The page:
As Franklin aged, he became more involved in the abolition movement, eventually becoming the president of the Pennsylvania Abolition Society. In the last years of his life, he published a number of anti-slavery documents, including A Plan for Improving the Condition of the Free Blacks, and a memorial to Congress entreating it to abolish the slave trade.[xxiii] At the time of his death, Franklin had come a long way since his slave trading and holding days. Like many Americans, his view on the institution of slavery evolved as he spent more time exploring the philosophical underpinnings of liberty and interacting with black persons in America.
Alexander Hamilton: A Man for Manumission
Unlike Benjamin Franklin, whose views on slavery evolved over time, Alexander Hamilton was a strong and early opponent of slavery — although, he devoted most of his energy to the immediate task of nation-building. Hamilton was a founding member of the New York Manumission Society, an organization founded to promote the abolition of slavery. The Society’s founding charter contained broad statements of universal freedom and humanitarian principles. The preamble, for instance, stated:
“The benevolent Creator and Father of Men having given to them all, an equal Right to Life, Liberty, and Property; no Sovereign Power, on Earth, can justly deprive them of either; but in Conformity to impartial Government and laws to which they have expressly or tacitly consented.”[xxiv]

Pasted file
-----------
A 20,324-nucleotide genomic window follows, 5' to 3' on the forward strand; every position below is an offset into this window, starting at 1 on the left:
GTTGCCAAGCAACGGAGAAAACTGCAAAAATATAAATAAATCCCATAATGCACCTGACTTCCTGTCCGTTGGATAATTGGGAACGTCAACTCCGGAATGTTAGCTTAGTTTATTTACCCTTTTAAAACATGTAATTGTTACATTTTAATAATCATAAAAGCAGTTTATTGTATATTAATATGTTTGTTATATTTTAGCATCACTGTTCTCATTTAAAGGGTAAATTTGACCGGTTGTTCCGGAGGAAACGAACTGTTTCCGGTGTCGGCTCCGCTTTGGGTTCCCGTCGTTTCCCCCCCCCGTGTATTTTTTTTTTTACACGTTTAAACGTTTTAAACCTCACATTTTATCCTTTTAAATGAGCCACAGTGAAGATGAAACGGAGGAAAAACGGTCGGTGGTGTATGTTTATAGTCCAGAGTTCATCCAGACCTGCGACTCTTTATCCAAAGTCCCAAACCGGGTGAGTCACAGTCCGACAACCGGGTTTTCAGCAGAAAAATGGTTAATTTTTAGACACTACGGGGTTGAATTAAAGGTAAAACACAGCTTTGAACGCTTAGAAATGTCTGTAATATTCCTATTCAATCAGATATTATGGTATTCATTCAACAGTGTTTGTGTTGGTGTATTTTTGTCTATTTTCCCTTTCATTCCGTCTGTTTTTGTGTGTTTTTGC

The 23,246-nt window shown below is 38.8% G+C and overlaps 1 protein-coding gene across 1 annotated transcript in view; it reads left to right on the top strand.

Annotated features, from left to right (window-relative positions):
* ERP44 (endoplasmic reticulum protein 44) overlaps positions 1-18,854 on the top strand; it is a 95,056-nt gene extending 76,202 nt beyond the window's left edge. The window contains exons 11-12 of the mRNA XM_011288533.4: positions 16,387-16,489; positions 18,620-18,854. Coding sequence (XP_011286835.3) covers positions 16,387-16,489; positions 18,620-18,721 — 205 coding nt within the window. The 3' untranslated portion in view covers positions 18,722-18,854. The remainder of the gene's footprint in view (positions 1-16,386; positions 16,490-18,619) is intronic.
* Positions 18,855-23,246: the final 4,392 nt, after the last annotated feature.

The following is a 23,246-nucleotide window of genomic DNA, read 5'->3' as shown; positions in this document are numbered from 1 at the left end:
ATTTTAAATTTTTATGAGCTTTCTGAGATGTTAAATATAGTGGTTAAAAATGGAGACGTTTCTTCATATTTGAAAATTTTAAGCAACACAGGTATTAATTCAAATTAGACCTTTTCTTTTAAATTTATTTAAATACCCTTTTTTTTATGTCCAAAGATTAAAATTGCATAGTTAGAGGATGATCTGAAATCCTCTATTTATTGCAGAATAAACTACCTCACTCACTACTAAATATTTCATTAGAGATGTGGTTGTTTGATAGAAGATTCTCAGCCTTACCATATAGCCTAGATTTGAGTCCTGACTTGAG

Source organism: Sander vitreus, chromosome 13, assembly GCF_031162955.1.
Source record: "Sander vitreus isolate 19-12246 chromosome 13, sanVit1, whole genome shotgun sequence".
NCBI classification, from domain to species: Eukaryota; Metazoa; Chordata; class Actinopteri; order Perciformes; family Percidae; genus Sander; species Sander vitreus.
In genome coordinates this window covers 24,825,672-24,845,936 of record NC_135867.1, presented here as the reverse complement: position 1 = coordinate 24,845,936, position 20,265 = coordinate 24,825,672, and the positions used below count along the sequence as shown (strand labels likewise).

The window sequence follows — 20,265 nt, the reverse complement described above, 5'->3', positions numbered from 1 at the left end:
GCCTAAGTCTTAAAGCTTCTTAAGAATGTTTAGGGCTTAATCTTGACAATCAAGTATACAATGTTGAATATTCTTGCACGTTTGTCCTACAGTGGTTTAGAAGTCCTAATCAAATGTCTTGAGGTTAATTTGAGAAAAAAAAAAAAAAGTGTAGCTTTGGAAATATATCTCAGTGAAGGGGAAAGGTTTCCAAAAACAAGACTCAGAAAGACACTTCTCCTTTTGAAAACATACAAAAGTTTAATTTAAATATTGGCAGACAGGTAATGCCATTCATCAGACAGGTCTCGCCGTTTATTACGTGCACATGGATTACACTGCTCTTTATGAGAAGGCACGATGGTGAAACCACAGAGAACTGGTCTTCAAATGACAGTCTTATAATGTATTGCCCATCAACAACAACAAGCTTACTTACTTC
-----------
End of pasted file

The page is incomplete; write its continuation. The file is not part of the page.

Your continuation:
The charter later went on to say:
“It is our Duty, therefore, both as free citizens and Christians, not only to regard, with compassion and Injustice done to those, among us, who are held as Slaves, but to endeavor by lawful ways and means, to enable them to Share, equally with us, in that civil and religious Liberty with which an indulgent Providence has blessed these States. . . .”[xxv]
Hamilton, with his tremendous intellectual talent, became a natural leader in the organization, chairing important committees, including one tasked with making recommendations for the Society’s code of conduct. Hamilton and his committee proposed that members undertake a gradual emancipation of their personal slaves — freeing their oldest slaves immediately and their youngest ones by the age of 35. The proposal did not pass, but in 1809, the society denied membership to anyone owning slaves.[xxvi]
Hamilton remained an active member of the Society throughout his life, and became its second president. The Society actively pressed state legislatures to allow for the gradual emancipation of slaves. Hamilton was also involved in the drafting of a petition to end the slave trade, which was described in the petition as “a commerce so repugnant to humanity, and so inconsistent with the liberality and justice which should distinguish a free and enlightened people.”[xxvii] In 1787, the year the Constitution was drafted, the society opened the doors of the African Free School in New York City to educate black children. The school had the imprimatur of a distinguished group of founding-era statesmen, including Hamilton, John Jay, James Duane, Melancton Smith, Robert Troup, and Noah Webster.[xxviii]
It is not entirely clear whether or not Hamilton himself owned slaves. Historian Forrest McDonald argues that there is no credible evidence to suggest that Hamilton was slave-owner. Despite his strong anti-slavery credentials, Hamilton was also concerned with the rights of property owners and was deeply committed to preserving the union at all costs.[xxix]